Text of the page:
Are late-arriving mail-in ballots more likely to come from … Republicans?

If so, it would be quite a twist on the president’s strategy of getting perfectly valid votes tossed out if they happen to arrive by mail after November 3. He previewed that strategy in a tweet this morning, which was as interesting for what it didn’t say as what it did.

For months over the summer, Trump’s core argument against mail-in ballots was that their provenance is unclear and therefore they’re prone to fraud. Lately, though, his rhetoric has shifted towards complaining about election-night uncertainty. It’s no longer a matter of scrutinizing each individual mail ballot to see which might be forgeries. It’s a matter of wanting to summarily exclude thousands of ballots that were mailed before polls closed but didn’t arrive until after Election Day.

Even though that might include plenty of military ballots too.

The tweet above exemplifies the pivot. “Mail votes can be forged!” might get you a few ballots tossed out here and there because poll workers can’t match the signatures up to their satisfaction or whatever. But “mail votes create uncertainty!” theoretically could get many, many votes tossed en masse. And since Democrats favor voting by mail to a much greater extent than Republicans do, getting those votes tossed likely benefits Trump. Most things Democrats call “voter suppression,” like long poll lines or insisting on voter ID, are gross exaggerations. But wanting legal votes trashed because you’re desperate for a way to reduce your opponent’s margins by any means necessary does fit the description. French is right:

But what if it backfires? Nate Silver’s been wondering lately if our assumptions about mail-in ballots are wrong. There’s no doubt that Democrats are far more likely to vote by mail than Republicans, but only ballots that arrive *after Election Day* are at high risk of being torpedoed by a court. How sure should we be that those particular mail votes will trend blue? Not very sure, says Silver, who’s been beating the drum about this on Twitter for two weeks:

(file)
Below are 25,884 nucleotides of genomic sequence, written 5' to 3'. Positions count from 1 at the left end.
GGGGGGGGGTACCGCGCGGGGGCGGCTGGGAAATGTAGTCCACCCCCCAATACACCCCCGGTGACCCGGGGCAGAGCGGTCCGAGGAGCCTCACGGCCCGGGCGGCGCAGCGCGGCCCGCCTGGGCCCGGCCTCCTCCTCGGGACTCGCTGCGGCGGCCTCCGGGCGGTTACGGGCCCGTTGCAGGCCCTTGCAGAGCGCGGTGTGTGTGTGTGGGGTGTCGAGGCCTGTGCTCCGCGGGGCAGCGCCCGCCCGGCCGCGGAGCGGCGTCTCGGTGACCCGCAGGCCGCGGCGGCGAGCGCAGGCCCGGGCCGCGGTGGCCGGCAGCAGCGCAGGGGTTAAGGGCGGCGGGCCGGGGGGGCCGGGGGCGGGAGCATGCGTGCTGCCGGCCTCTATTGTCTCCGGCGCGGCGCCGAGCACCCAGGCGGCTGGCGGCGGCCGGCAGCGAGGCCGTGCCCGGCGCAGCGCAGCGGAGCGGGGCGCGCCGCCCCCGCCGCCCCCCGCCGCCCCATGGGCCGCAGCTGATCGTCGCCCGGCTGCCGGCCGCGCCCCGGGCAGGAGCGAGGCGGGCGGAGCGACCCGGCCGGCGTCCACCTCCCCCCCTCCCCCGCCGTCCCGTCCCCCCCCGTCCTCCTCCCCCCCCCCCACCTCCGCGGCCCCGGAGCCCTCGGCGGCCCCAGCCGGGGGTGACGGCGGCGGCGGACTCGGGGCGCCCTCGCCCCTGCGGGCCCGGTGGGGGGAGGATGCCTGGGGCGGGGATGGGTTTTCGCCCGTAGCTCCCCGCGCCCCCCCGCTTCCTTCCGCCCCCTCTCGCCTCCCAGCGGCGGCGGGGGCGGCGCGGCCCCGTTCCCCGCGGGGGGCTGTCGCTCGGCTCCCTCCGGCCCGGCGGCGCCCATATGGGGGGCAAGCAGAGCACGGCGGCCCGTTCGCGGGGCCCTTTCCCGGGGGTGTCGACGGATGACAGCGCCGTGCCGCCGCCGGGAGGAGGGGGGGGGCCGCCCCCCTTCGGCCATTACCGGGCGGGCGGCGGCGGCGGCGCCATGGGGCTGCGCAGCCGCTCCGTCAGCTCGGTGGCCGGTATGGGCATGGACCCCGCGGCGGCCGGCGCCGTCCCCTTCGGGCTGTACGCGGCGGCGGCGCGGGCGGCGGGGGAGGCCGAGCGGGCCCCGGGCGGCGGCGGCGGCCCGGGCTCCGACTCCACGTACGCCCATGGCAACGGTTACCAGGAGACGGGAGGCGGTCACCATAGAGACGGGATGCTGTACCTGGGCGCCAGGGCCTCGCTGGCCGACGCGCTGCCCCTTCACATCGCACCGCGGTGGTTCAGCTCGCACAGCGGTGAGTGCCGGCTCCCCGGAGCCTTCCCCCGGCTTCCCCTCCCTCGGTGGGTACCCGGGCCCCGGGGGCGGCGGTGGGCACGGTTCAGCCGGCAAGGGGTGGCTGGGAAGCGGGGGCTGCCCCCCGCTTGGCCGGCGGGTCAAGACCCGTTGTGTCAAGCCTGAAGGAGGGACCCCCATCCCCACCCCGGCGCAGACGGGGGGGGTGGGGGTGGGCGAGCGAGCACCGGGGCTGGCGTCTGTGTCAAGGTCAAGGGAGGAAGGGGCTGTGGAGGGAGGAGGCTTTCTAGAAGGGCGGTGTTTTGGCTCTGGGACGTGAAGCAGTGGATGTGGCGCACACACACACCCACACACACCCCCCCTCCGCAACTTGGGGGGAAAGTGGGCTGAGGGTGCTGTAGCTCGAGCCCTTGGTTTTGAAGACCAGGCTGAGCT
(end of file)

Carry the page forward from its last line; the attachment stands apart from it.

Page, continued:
Ever since the panic this summer over slowdowns in Postal Service delivery, Democrats have been howling at their voters to send their mail ballots in ASAP. (And it’s a good thing for their sake that they did, as there *are* USPS delays right now in swing states.) Between those warnings and the massive burst of early voting this year, it may be that most Dems who were planning on voting by mail have already sent their ballots. If so, the partisan mix of stragglers who drop their votes in the mail on Monday may be much more even than anyone expects.

He doubled down on his point about the partisan composition of mail-in votes this afternoon, with evidence from Florida. The early trend in mail ballots in that state showed a strongly Democratic group, but as time’s gone by the partisan balance has evened out.

Getting the late-arriving votes tossed just might not be the gamechanger for the president that he thinks it’ll be. And even if, contra Silver, there’s a strong Democratic tilt to that batch of late-arriving votes, the race would need to be exceptionally close for it to matter. There aren’t many late-arriving ballots to begin with, Silver noted elsewhere recently, pointing to the fact that just one percent of mail votes cast in Pennsylvania’s primary this year were delivered after Election Day. If, say, a third of all ballots next week in PA are mail votes, and if one percent of those ballots arrive late and are thrown out via a court ruling, and if Biden leads by 20 points among that disqualified group, he’d lose six-tenths of a percentage point from his overall margin.

Trump will end up having to argue — and is already arguing, per the tweet up top — not just that it’s illicit to count mail ballots that arrive after Election Day but that it’s ilicit to count ANY ballots after Election Day, including ones that arrived weeks before and were properly filled out. He’s not trying to stop the stop the votes that came in late, he’s trying to stop vote-counting altogether after election night. He wants to gaslight the country into believing that there’s something untoward about poll workers needing more than a day to tally all the votes they’ve received even though that happens in every election, including during his big win in 2016. (This thread is a nice reminder of how long it takes in America for votes to be counted and elections to be certified. The projections that networks make on election night have nothing to do with the official process.) And as I pointed out a few days ago, the only reason Pennsylvania’s counting will need to extend beyond Election Day is because Republicans there are blocking poll workers from starting their count early. They’re deliberately trying to cast a cloud of suspicion over mail ballots by delaying the count so that it pushes past November 3 instead of letting the count begin sooner so that we know for sure who won that evening. It may be the most cynical thing I’ve ever seen in politics. They’re willing to engineer chaos, uncertainty, and ferociously bitter partisan division simply to give Trump a bogus face-saving excuse that he was “cheated” if he loses.

Continue reading at Hot Air